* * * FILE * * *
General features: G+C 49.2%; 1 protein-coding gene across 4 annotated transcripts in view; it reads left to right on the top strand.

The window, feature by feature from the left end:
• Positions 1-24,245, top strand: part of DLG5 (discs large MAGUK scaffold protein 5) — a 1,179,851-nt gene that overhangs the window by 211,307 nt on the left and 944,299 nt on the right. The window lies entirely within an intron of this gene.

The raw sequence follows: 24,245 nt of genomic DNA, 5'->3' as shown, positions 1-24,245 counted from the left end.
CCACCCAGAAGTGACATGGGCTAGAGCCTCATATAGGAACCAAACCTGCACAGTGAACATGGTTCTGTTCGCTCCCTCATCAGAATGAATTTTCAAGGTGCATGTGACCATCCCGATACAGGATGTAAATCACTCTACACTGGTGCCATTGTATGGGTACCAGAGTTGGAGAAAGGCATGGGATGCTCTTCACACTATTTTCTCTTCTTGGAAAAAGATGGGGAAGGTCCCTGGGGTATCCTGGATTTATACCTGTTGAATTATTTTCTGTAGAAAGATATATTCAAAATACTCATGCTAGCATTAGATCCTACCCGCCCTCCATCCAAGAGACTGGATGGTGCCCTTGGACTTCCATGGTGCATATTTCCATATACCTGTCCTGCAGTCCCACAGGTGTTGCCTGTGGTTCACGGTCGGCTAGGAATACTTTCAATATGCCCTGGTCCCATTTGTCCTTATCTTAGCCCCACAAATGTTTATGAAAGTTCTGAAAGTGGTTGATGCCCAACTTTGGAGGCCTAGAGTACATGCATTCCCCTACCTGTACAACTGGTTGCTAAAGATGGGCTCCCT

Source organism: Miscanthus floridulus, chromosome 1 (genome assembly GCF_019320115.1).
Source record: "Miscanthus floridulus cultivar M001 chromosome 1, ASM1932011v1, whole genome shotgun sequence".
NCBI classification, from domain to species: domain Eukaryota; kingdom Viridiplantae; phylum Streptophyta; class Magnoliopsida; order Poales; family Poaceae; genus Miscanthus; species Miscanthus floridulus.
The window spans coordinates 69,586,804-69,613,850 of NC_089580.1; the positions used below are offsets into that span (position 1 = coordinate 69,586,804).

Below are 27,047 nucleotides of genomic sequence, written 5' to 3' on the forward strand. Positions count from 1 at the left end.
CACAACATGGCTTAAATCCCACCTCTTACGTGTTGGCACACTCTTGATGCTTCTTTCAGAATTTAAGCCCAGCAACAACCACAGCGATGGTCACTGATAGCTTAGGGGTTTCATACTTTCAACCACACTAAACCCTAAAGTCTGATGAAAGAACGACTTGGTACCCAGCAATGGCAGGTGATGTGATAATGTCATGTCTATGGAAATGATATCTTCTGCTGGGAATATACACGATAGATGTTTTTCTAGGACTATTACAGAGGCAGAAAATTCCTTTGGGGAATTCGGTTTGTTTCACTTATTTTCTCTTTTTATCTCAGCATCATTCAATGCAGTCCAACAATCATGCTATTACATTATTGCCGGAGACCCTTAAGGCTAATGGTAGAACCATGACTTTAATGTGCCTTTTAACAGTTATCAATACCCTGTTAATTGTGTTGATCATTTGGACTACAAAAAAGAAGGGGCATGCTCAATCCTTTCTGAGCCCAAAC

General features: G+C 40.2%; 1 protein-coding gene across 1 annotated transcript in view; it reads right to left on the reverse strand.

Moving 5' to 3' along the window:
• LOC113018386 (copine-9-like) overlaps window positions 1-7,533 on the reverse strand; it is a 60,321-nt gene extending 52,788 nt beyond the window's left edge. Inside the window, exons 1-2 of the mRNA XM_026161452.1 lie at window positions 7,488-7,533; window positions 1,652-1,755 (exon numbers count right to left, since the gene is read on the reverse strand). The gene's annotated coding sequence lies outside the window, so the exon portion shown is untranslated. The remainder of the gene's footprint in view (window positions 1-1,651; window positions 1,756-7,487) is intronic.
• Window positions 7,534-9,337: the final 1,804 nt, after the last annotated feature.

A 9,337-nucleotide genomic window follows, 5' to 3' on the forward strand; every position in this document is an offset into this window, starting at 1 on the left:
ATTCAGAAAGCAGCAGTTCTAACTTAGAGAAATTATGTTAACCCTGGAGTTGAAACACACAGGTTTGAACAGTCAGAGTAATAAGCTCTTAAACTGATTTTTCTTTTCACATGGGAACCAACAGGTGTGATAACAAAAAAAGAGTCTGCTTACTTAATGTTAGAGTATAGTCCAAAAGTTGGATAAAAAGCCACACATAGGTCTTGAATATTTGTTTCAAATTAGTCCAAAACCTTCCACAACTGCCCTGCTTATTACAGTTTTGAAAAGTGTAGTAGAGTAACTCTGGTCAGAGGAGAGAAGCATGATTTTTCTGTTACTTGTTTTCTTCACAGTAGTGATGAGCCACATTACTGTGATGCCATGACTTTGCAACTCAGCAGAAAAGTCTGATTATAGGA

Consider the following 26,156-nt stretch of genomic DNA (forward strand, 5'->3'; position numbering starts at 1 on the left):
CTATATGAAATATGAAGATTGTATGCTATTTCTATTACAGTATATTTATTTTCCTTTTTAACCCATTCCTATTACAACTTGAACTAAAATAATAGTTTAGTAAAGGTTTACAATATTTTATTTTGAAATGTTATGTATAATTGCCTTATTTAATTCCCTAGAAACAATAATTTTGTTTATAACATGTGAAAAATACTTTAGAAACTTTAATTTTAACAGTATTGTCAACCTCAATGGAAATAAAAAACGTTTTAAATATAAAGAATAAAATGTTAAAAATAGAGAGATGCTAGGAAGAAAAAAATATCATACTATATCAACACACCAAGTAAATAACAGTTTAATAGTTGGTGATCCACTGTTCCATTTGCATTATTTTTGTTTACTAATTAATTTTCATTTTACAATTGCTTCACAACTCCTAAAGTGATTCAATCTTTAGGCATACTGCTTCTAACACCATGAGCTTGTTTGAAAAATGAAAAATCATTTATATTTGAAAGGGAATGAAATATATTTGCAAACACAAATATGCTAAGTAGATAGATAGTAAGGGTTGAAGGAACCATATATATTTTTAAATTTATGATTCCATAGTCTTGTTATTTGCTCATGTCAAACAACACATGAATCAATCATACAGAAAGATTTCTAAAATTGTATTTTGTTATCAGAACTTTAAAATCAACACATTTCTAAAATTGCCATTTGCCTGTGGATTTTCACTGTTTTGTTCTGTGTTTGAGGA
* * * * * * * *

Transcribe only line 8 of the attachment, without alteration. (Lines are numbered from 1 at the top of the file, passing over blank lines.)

NCBI classification, from domain to species: domain Eukaryota; kingdom Viridiplantae; phylum Streptophyta; class Magnoliopsida; order Poales; family Poaceae; genus Miscanthus; species Miscanthus floridulus.